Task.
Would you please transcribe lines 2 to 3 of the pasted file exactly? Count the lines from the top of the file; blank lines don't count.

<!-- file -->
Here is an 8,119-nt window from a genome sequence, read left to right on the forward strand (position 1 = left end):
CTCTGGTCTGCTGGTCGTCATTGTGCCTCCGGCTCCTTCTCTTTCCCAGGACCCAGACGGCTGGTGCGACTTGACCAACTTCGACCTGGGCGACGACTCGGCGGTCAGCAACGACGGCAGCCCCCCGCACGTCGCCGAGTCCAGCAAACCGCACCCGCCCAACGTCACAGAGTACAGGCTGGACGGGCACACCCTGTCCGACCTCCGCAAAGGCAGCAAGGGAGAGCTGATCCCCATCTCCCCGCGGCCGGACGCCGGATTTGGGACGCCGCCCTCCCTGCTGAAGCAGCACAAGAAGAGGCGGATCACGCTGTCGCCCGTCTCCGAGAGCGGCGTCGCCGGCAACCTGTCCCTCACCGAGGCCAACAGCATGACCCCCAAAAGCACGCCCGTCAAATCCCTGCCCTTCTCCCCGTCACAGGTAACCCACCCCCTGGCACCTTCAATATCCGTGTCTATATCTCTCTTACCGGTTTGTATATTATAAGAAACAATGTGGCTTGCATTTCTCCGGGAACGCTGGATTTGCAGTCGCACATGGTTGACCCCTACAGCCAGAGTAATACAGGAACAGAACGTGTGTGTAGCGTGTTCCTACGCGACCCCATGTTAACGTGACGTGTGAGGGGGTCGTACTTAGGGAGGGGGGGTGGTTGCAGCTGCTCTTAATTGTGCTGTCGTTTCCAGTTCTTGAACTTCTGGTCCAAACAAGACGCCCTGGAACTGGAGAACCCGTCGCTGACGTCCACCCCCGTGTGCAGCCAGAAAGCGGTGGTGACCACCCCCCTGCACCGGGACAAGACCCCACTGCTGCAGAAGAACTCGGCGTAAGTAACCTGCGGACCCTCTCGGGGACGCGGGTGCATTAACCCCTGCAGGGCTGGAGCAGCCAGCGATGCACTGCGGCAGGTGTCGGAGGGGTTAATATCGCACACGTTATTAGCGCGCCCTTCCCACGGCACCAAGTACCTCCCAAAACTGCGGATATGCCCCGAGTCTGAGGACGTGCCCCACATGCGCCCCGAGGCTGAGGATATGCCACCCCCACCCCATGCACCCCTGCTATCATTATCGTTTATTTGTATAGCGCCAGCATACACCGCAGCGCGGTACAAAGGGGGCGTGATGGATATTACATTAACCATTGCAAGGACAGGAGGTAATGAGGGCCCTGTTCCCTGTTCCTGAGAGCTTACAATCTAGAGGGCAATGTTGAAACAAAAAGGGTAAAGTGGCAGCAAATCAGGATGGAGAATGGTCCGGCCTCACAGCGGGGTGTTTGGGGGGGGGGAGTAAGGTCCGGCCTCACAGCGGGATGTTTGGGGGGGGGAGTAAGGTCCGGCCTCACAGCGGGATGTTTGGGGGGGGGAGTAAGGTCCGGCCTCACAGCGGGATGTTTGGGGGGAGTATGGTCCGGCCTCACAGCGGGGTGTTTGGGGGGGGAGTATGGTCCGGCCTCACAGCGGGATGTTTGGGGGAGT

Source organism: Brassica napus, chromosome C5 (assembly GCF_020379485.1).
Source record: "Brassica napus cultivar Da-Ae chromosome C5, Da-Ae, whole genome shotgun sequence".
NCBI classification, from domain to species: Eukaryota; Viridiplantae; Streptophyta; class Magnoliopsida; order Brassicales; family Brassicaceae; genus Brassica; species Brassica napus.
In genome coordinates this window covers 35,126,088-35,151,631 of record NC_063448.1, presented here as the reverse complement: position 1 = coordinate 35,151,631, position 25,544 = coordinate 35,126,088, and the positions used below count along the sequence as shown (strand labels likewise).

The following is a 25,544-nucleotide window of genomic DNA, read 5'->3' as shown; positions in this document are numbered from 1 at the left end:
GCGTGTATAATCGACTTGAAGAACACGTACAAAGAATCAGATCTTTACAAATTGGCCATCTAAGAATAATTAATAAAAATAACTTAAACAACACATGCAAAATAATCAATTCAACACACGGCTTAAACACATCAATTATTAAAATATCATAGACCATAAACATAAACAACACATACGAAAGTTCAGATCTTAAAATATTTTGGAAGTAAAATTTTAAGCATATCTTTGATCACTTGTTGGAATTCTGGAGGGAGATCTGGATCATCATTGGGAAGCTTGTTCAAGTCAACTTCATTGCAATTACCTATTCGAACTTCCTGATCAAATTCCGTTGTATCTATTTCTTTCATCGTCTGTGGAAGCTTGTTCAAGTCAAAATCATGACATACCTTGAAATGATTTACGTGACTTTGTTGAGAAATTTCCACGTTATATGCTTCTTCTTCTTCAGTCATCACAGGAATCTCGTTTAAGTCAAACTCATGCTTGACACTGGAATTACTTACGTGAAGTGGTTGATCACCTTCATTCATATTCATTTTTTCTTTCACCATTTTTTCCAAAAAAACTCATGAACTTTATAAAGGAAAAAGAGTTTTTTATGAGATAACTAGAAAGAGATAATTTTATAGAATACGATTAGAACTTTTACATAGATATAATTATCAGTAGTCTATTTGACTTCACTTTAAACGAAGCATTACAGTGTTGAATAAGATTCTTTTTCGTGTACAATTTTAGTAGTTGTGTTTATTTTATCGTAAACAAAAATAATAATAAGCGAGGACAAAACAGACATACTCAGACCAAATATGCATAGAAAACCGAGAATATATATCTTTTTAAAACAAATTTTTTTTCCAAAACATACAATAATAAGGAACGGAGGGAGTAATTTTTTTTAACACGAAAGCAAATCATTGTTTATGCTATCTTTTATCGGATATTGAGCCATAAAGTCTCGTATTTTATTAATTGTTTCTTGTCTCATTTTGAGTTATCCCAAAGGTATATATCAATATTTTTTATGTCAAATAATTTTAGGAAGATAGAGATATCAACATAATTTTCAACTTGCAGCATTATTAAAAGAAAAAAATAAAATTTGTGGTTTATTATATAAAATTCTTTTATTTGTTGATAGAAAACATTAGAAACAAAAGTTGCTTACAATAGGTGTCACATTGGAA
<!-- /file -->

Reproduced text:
CTCTGGTCTGCTGGTCGTCATTGTGCCTCCGGCTCCTTCTCTTTCCCAGGACCCAGACGGCTGGTGCGACTTGACCAACTTCGACCTGGGCGACGACTCGGCGGTCAGCAACGACGGCAGCCCCCCGCACGTCGCCGAGTCCAGCAAACCGCACCCGCCCAACGTCACAGAGTACAGGCTGGACGGGCACACCCTGTCCGACCTCCGCAAAGGCAGCAAGGGAGAGCTGATCCCCATCTCCCCGCGGCCGGACGCCGGATTTGGGACGCCGCCCTCCCTGCTGAAGCAGCACAAGAAGAGGCGGATCACGCTGTCGCCCGTCTCCGAGAGCGGCGTCGCCGGCAACCTGTCCCTCACCGAGGCCAACAGCATGACCCCCAAAAGCACGCCCGTCAAATCCCTGCCCTTCTCCCCGTCACAGGTAACCCACCCCCTGGCACCTTCAATATCCGTGTCTATATCTCTCTTACCGGTTTGTATATTATAAGAAACAATGTGGCTTGCATTTCTCCGGGAACGCTGGATTTGCAGTCGCACATGGTTGACCCCTACAGCCAGAGTAATACAGGAACAGAACGTGTGTGTAGCGTGTTCCTACGCGACCCCATGTTAACGTGACGTGTGAGGGGGTCGTACTTAGGGAGGGGGGGTGGTTGCAGCTGCTCTTAATTGTGCTGTCGTTTCCAGTTCTTGAACTTCTGGTCCAAACAAGACGCCCTGGAACTGGAGAACCCGTCGCTGACGTCCACCCCCGTGTGCAGCCAGAAAGCGGTGGTGACCACCCCCCTGCACCGGGACAAGACCCCACTGCTGCAGAAGAACTCGGCGTAAGTAACCTGCGGACCCTCTCGGGGACGCGGGTGCATTAACCCCTGCAGGGCTGGAGCAGCCAGCGATGCACTGCGGCAGGTGTCGGAGGGGTTAATATCGCACACGTTATTAGCGCGCCCTTCCCACGGCACCAAGTACCTCCCAAAACTGCGGATATGCCCCGAGTCTGAGGACGTGCCCCACATGCGCCCCGAGGCTGAGGATATGCCACCCCCACCCCATGCACCCCTGCTATCATTATCGTTTATTTGTATAGCGCCAGCATACACCGCAGCGCGGTACAAAGGGGGCGTGATGGATATTACATTAACCATTGCAAGGACAGGAGGTAATGAGGGCCCTGTTCCCTGTTCCTGAGAGCTTACAATCTAGAGGGCAATGTTGAAACAAAAAGGGTAAAGTGGCAGCAAATCAGGATGGAGAATGGTCCGGCCTCACAGCGGGGTGTTTGGGGGGGGGGAGTAAGGTCCGGCCTCACAGCGGGATGTTTGGGGGGGGGAGTAAGGTCCGGCCTCACAGCGGGATGTTTGGGGGGGGGAGTAAGGTCCGGCCTCACAGCGGGATGTTTGGGGGGAGTATGGTCCGGCCTCACAGCGGGGTGTTTGGGGGGGGAGTATGGTCCGGCCTCACAGCGGGATGTTTGGGGGAGT

Source organism: Brassica napus, chromosome C5 (assembly GCF_020379485.1).